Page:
Facebook allowed Netflix, Spotify, Amazon, Microsoft, Yandex and Royal Bank of Canada unprecedented access to its users’ private data.
The social media giant Facebook has been making headlines for all the wrong reasons lately. Now, according to reports, Facebook allowed video streaming service Netflix, music streaming service Spotify, and Royal Bank of Canada to read, write and delete private messages of users and those participating in the conversation.
In Spotify’s case; the company had access to private messages of more than 70 million users a month. But it did not end here, Facebook also provided tech giants like Microsoft, Amazon, and Yahoo access to user data without their consent. This was revealed by The New York Times on Tuesday after accessing hundreds of pages of Facebook documents from 2017 detailing the company’s internal method for tracking partnerships.
In the case of Microsoft, Facebook allowed its Bing search engine to see the names of all Facebook users friends without their permission or knowledge. It is noteworthy that Facebook users are allowed to hide their Friends’ list from not only outsiders but also from those on their list.
For Amazon, Facebook allowed the company to extract names and their contact information through their friends while Yahoo was allowed to view streams of friends’ posts. What is more shocking is that Facebook also allowed Yandex, a Russian multinational corporation to access Facebook’s unique user IDs as late as 2017.
Facebook, on the other hand, has admitted allowing unprecedented access to its users’ data to the aforementioned companies but maintains that it has found no evidence of abuse. According to a blog post from Konstantinos Papamiltiadis, Director of Developer Platforms and Programs at Facebook:
“Did partners get access to messages? Yes. But people had to explicitly sign in to Facebook first to use a partner’s messaging feature. Take Spotify for example. After signing in to your Facebook account in Spotify’s desktop app, you could then send and receive messages without ever leaving the app. Our API provided partners with access to the person’s messages in order to power this type of feature.”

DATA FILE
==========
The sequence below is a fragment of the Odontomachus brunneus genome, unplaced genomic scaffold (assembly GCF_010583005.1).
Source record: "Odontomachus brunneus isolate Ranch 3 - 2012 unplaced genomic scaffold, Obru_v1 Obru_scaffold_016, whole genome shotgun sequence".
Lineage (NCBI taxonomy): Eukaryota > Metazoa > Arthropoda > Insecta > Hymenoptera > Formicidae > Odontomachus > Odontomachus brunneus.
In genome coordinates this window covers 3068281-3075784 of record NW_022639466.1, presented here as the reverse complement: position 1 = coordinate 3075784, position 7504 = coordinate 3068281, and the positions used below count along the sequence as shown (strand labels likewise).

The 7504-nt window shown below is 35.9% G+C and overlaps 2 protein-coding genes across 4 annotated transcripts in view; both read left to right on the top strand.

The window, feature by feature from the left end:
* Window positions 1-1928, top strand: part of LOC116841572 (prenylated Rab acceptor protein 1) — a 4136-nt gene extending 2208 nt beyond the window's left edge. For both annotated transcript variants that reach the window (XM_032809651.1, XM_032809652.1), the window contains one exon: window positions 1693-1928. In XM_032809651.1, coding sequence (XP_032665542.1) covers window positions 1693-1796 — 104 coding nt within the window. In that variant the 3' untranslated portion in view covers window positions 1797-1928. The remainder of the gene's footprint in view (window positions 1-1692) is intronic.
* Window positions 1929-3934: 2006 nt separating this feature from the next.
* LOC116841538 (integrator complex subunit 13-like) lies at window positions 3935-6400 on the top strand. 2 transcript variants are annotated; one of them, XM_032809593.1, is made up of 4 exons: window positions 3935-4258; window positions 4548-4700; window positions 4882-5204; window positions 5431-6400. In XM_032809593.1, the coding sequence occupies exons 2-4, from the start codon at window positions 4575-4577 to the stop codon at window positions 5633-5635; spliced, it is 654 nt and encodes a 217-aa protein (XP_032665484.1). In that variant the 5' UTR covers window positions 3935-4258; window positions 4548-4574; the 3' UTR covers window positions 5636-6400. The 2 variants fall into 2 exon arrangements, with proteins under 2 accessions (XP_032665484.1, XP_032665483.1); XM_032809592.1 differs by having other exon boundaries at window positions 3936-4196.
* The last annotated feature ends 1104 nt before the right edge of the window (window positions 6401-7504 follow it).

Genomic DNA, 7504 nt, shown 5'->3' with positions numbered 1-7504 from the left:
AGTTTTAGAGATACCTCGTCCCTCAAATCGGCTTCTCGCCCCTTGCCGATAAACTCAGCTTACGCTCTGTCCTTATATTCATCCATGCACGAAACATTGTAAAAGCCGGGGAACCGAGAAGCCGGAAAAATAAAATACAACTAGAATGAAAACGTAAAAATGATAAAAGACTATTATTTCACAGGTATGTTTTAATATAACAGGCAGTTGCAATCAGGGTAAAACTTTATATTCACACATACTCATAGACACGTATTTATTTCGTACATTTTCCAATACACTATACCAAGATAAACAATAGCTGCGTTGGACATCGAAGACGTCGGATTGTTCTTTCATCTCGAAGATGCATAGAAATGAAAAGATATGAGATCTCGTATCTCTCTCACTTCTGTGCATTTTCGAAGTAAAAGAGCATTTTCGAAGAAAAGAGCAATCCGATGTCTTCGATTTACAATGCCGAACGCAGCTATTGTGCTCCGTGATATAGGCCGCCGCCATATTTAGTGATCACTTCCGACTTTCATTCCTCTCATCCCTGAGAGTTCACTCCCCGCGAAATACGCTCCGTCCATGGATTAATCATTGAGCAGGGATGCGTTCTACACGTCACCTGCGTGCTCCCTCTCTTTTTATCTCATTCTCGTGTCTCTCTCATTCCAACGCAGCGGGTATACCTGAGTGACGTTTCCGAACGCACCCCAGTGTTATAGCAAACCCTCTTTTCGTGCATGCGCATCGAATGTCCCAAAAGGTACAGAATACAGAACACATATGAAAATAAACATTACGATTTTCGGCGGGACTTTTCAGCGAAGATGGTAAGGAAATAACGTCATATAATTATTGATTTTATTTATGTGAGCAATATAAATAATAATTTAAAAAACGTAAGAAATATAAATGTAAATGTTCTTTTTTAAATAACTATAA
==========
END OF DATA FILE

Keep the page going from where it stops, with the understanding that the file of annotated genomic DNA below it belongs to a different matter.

In response to The Time’s report; Netflix and Spotify claimed that they were unaware of broad accesses granted by Facebook. In a Tweet, Netflix said that, “Netflix never asked for, or accessed, anyone’s private messages. We’re not the type to slide into your DMs.”
Microsoft also issued a statement and said that the partnership with Facebook ended back in February 2016. “Throughout our engagement with Facebook, we respected all user preferences,” a Microsoft spokesperson told BuzzFeed.
However, a Royal Bank of Canada spokesman denied having any such access which allowed it to read or delete users’ private messages.
Nevertheless, The Time’s report could be a massive blow to Facebook as throughout 2018 the company made headlines for all the wrong reasons starting from Cambridge Analytica, a political consulting firm that had access to personal details of over 50 million Facebook users without their consent. The firm was then accused of using the data to influence the Brexit campaign and the US Presidental elections in 2017 since it also worked for Ted Cruz and Donald Trump’s presidential campaign.
In June this year, a bug exposed private posts of 14 million Facebook users to the public. Then, in October this year, the company announced that hackers stole data of over 30 million users (including their phone numbers and location data) after exploiting a vulnerability in its “View As” feature in September.
In November, the BBC found a group of hackers selling private messages of 81,000 hacked Facebook accounts on an underground hacking forum for just 10 cents (8p). Last but not the least, most recently on December 14th, Facebook admitted that a bug in its Photo API exposed private photos of over 6.8 million users to third-party app developers.
If you are interested in getting rid of Facebook check our exclusive 2018 guide on “How to Delete Your Facebook Account Permanently.”